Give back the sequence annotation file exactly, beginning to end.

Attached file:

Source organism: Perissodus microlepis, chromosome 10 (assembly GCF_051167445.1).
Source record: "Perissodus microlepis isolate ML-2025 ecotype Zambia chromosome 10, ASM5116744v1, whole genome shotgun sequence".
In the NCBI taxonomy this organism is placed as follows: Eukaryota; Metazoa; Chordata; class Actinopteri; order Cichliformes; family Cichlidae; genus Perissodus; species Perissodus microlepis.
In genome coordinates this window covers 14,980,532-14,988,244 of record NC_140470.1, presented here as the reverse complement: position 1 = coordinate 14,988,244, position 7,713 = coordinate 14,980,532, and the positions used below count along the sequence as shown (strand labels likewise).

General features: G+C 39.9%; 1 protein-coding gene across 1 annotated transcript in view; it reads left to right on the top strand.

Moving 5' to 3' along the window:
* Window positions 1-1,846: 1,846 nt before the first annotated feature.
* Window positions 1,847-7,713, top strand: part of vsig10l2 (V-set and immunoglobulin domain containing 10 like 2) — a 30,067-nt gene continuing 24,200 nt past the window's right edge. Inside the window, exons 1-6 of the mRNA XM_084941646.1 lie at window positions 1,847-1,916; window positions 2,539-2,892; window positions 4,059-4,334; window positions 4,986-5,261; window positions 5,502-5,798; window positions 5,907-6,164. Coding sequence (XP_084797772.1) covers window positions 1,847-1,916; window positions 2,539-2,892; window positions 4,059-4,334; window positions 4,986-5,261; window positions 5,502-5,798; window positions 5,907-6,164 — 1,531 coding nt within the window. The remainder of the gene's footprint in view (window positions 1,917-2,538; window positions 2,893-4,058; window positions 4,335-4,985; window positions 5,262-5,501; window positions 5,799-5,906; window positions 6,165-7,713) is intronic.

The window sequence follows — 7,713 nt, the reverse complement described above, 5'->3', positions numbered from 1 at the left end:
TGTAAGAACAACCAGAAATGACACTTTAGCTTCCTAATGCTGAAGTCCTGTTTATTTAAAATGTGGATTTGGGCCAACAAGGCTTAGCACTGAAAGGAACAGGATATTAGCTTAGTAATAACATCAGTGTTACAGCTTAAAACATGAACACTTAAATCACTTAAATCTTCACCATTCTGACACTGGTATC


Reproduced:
Source organism: Perissodus microlepis, chromosome 10 (assembly GCF_051167445.1).
Source record: "Perissodus microlepis isolate ML-2025 ecotype Zambia chromosome 10, ASM5116744v1, whole genome shotgun sequence".
In the NCBI taxonomy this organism is placed as follows: Eukaryota; Metazoa; Chordata; class Actinopteri; order Cichliformes; family Cichlidae; genus Perissodus; species Perissodus microlepis.
In genome coordinates this window covers 14,980,532-14,988,244 of record NC_140470.1, presented here as the reverse complement: position 1 = coordinate 14,988,244, position 7,713 = coordinate 14,980,532, and the positions used below count along the sequence as shown (strand labels likewise).

General features: G+C 39.9%; 1 protein-coding gene across 1 annotated transcript in view; it reads left to right on the top strand.

Moving 5' to 3' along the window:
* Window positions 1-1,846: 1,846 nt before the first annotated feature.
* Window positions 1,847-7,713, top strand: part of vsig10l2 (V-set and immunoglobulin domain containing 10 like 2) — a 30,067-nt gene continuing 24,200 nt past the window's right edge. Inside the window, exons 1-6 of the mRNA XM_084941646.1 lie at window positions 1,847-1,916; window positions 2,539-2,892; window positions 4,059-4,334; window positions 4,986-5,261; window positions 5,502-5,798; window positions 5,907-6,164. Coding sequence (XP_084797772.1) covers window positions 1,847-1,916; window positions 2,539-2,892; window positions 4,059-4,334; window positions 4,986-5,261; window positions 5,502-5,798; window positions 5,907-6,164 — 1,531 coding nt within the window. The remainder of the gene's footprint in view (window positions 1,917-2,538; window positions 2,893-4,058; window positions 4,335-4,985; window positions 5,262-5,501; window positions 5,799-5,906; window positions 6,165-7,713) is intronic.

The window sequence follows — 7,713 nt, the reverse complement described above, 5'->3', positions numbered from 1 at the left end:
TGTAAGAACAACCAGAAATGACACTTTAGCTTCCTAATGCTGAAGTCCTGTTTATTTAAAATGTGGATTTGGGCCAACAAGGCTTAGCACTGAAAGGAACAGGATATTAGCTTAGTAATAACATCAGTGTTACAGCTTAAAACATGAACACTTAAATCACTTAAATCTTCACCATTCTGACACTGGTATC